On February 3, TAG will host its Afternoon of Remembrance for animation veterans who passed during '06. We've been doing this at the Lasky barn in Hollywood for a decade now, and every year I'm moved (as well as educated) at the wide swath of talent who've worked in our business.
Because many of these folks are unknown to the wider, outside world, I'll devote a little time and space here over the next few days, remembering some of the artists who've played a part in entertaining planet earth over the last fifty or seventy years...
Dawn Benedict: Dawn passed away June 30, 2006 at the age of ninetey-one. From 1935 until 1981 she worked as a painter and final checker for Harman-Ising, Universal, Warners, MGM, Snowball, Hanna-Barbera, DePatie-Freleng, Kurtz and Friends, Filmation among others.
Ed Benedict: Ed was memorialized on various animation websites before and after he died on August 28 at age ninety-four. Ed started at Disney in 1930 and went on to a long animation career at a number of studios including Walter Lantz, Charles Mintz, and Hanna-Barbera. If you were an elementary school kid in the late fifties, early sixties and you watched one of Hanna-Barbera's productions (and what elementary school kid didn't?), you were probably looking at Ed's designs, because he was instrumental in creating the looks of most of H-B's early characters.
Nicolette Bonnell: Nicolette, who worked as a cel painter, Xerox checker and animation checker at H-B, Bakshi and Disney for thirty-six years, passed away on November 1.
Walerian Borowczyk: Walerian was an internationally known surrealist filmmaker trained as a painter and graphic artist at the Academy of Fine Arts in Cracow, Poland. He served as an illustrator of film posters, and also worked extensively in live-action and animation. His animated works include Dom House (1958), Les Astronautes (1959) and the feature Mr. and Mrs. Kabal's Theater (1967). In the '50s and '60s, Borowczyk was considered one of the most eminent animators in the world. His techniques included manipulating cutout geometric shapes and painting directly onto lengths of film. He died February 3 in Paris at the age of 82. (from Animation World Network).
Harvey Bullock: Harvey was a prolific comedy writer who wrote on The Flintstones, The Jestsons, Top Cat, Welcome To It and Wait 'Til Your Father Gets Home. A veteran of World War II, Harvey began his writing career on The Real McCoys moving on to The Andy Griffith Show in the early sixties. Harvey passed away on April 23 in Laguna Beach, California. He was 84.
Marline Burkhart: Marlene worked as a Xerox processor and Xerox checker for 23 years at Disney, Grantray-Lawrence and Hanna-Barbera. She died on September 1, age 76.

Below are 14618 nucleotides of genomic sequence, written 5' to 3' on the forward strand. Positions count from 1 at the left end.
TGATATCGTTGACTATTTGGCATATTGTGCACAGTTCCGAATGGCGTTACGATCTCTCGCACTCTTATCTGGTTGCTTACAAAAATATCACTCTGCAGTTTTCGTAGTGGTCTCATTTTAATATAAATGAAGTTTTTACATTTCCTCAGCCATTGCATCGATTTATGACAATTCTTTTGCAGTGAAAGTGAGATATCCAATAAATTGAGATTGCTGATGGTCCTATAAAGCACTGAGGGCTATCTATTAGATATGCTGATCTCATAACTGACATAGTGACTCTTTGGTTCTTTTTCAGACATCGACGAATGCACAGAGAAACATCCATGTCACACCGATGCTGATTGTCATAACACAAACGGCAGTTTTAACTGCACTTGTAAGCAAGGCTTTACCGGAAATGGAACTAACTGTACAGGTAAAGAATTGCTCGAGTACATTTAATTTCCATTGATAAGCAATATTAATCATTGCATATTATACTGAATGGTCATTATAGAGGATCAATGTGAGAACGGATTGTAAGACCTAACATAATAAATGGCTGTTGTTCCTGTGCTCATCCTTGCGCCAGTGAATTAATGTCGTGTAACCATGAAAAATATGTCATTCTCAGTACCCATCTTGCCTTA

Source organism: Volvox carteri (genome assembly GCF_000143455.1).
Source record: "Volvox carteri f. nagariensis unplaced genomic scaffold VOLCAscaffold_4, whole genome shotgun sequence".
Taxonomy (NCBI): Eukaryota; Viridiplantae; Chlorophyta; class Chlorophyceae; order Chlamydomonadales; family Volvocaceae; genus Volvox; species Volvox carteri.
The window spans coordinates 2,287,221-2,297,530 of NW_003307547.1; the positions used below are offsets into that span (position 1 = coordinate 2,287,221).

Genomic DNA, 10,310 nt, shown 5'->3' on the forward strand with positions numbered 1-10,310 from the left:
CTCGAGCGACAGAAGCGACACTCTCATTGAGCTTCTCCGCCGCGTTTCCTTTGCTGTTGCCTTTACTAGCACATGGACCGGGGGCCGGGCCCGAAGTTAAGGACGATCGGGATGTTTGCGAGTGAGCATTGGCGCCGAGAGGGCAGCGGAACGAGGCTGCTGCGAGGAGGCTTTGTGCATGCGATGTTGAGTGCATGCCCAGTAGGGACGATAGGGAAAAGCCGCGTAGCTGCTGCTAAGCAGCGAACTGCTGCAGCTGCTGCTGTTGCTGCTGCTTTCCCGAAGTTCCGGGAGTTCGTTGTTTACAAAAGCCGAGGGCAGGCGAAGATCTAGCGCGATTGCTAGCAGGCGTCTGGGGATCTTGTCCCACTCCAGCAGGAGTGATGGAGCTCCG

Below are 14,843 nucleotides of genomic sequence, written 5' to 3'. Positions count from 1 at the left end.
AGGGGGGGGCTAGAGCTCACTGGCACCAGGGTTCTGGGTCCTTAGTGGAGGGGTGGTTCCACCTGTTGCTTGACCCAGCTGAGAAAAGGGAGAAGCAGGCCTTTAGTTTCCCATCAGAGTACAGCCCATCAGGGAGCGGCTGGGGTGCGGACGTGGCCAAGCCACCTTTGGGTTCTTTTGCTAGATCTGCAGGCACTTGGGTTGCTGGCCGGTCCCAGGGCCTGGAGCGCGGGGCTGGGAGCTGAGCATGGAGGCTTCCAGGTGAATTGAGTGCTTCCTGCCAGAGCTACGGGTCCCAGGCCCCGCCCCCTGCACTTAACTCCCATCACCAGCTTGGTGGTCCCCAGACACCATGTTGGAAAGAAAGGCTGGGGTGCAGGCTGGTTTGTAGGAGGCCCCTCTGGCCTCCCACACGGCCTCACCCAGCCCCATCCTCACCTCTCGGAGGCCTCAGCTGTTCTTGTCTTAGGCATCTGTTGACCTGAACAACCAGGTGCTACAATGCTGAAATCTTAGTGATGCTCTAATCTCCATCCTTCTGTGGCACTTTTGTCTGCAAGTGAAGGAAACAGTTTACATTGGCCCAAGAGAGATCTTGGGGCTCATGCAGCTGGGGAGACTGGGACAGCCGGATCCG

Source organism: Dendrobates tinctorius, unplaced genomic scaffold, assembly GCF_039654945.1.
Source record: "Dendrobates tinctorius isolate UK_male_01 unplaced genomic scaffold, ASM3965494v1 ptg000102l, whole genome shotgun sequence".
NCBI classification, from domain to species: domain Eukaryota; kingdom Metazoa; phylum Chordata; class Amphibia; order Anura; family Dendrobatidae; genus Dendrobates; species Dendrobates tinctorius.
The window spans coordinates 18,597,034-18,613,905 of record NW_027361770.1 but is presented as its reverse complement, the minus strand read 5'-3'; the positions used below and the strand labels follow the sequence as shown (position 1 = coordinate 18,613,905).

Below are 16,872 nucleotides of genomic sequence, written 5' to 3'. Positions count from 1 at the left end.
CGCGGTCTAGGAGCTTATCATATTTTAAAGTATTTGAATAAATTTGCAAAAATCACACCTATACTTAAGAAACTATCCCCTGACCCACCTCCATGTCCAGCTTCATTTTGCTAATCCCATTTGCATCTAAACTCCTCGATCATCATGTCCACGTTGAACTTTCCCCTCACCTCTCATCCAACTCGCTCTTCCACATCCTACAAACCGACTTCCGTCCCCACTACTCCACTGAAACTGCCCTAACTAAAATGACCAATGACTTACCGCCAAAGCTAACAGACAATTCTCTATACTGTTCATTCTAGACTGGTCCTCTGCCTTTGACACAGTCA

Kimie Calvert: Kimie died December 23, 2005. An assistant animator, she worked for both commercial studios and major film companies, including Disney, Filmfair, Hanna-Barbera, Fred Calvert, Rich Animation, Warner Bros. and Baer Animation among many others.
Brad Case: Veteran animator and director Brad Case died March 19 at the age of 91. In a career that began in 1934 and ended with his retirement in 1999, Mr. Case worked for Iwerks, Disney, MGM, Walter Lantz, Hanna-Barbera, UPA DePatie-Freleng and Marvel Productions among others.
Elizabeth Case Zwicker: Elizabeth was one of the pioneers in the Disney Animation Department, and by pioneer we mean one of the first female artists (outside of Mary Blair) who wasn't in the ink-and-paint department. Elizabeth worked on Sleeping Beauty on the forest birds and the court jester. On the day Beauty finished, Elizabeth was laid off. "I was crushed. I couldn't imagine life without animation. I didn't want any other work there, even for more money..." Becoming a poet and a painter, Zwicker illustraed children's books and pointed murals. She died in April at the age of seventy-six. (Elizabeth is the one in the plaid dress -- artwork by J. Sparey...)
Suzi Dalton: From 1934 until retirement in 1973, Ms. Dalton worked as an inker, drybrush artist and finacl checker and Mintz, Warners, Iwerks, MRM, Lantz, Snowball and Hanna-Barbera (among many others.) She died April 10 at the age of ninety-five.
Barbara Dayyan: Barbara worked as a cel painter from 1960 until retirement in 1977. Some of the companies she worked for included Trans-Artists, Snowball, Crston, Disney, Hanna-Barbera, Filmation and Disney. She was 93 when she passed away on May 13th.